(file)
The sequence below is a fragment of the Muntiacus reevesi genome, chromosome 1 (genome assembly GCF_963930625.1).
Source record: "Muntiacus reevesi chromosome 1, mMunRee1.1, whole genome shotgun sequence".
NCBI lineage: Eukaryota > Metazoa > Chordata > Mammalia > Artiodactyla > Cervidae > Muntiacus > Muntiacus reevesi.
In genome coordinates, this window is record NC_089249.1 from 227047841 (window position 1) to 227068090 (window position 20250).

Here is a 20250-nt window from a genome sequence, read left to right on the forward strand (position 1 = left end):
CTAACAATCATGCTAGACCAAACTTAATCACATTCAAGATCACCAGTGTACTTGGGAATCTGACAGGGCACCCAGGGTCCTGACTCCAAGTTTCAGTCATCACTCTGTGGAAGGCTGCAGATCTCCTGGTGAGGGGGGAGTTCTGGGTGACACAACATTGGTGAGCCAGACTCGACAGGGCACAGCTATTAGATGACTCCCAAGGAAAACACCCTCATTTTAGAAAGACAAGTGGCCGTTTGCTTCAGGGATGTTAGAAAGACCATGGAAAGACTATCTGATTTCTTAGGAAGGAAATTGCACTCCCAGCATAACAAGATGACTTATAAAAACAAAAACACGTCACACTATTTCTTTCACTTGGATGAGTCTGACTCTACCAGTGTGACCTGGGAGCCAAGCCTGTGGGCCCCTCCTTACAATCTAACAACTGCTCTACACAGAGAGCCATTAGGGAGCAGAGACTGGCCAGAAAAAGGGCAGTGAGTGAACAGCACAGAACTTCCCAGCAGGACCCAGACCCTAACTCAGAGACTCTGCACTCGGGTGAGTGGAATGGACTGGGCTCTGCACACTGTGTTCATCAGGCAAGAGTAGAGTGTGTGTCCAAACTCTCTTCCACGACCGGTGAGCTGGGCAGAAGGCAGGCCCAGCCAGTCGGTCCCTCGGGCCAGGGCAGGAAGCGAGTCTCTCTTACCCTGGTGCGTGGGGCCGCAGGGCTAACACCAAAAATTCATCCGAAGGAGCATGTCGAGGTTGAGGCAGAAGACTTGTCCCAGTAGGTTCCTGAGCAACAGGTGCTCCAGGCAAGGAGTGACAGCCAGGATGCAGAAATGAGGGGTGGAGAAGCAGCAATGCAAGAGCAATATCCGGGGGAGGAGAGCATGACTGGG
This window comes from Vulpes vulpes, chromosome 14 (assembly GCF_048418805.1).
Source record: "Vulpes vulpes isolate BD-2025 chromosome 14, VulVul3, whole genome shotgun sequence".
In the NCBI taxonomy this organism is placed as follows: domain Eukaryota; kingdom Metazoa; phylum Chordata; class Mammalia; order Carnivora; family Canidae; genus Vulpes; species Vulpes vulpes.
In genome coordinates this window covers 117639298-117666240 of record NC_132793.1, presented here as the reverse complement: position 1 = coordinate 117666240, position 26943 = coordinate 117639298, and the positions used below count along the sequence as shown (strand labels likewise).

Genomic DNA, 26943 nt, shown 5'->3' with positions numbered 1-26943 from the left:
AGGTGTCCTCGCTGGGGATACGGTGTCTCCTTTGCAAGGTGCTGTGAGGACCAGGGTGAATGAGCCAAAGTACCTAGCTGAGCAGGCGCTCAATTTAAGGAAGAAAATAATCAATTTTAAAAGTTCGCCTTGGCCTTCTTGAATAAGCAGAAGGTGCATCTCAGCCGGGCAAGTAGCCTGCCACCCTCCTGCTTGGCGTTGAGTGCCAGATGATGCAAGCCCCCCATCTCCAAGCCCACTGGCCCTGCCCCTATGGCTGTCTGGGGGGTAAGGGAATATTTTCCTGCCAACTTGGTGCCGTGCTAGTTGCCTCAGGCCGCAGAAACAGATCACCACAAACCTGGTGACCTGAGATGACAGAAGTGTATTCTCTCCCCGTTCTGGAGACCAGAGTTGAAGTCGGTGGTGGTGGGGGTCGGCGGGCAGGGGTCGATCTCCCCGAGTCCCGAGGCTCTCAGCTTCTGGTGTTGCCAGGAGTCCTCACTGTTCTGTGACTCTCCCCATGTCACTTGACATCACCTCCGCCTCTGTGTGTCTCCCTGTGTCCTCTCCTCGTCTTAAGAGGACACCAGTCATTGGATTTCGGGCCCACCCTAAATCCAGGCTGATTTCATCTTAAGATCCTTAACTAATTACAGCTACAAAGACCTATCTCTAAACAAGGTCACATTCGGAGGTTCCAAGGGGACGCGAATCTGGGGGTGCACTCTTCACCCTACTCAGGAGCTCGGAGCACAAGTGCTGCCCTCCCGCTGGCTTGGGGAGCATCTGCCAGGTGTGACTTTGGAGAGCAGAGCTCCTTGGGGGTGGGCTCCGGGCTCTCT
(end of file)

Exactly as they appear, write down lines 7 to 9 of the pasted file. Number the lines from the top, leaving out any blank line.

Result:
This window comes from Vulpes vulpes, chromosome 14 (assembly GCF_048418805.1).
Source record: "Vulpes vulpes isolate BD-2025 chromosome 14, VulVul3, whole genome shotgun sequence".
In the NCBI taxonomy this organism is placed as follows: domain Eukaryota; kingdom Metazoa; phylum Chordata; class Mammalia; order Carnivora; family Canidae; genus Vulpes; species Vulpes vulpes.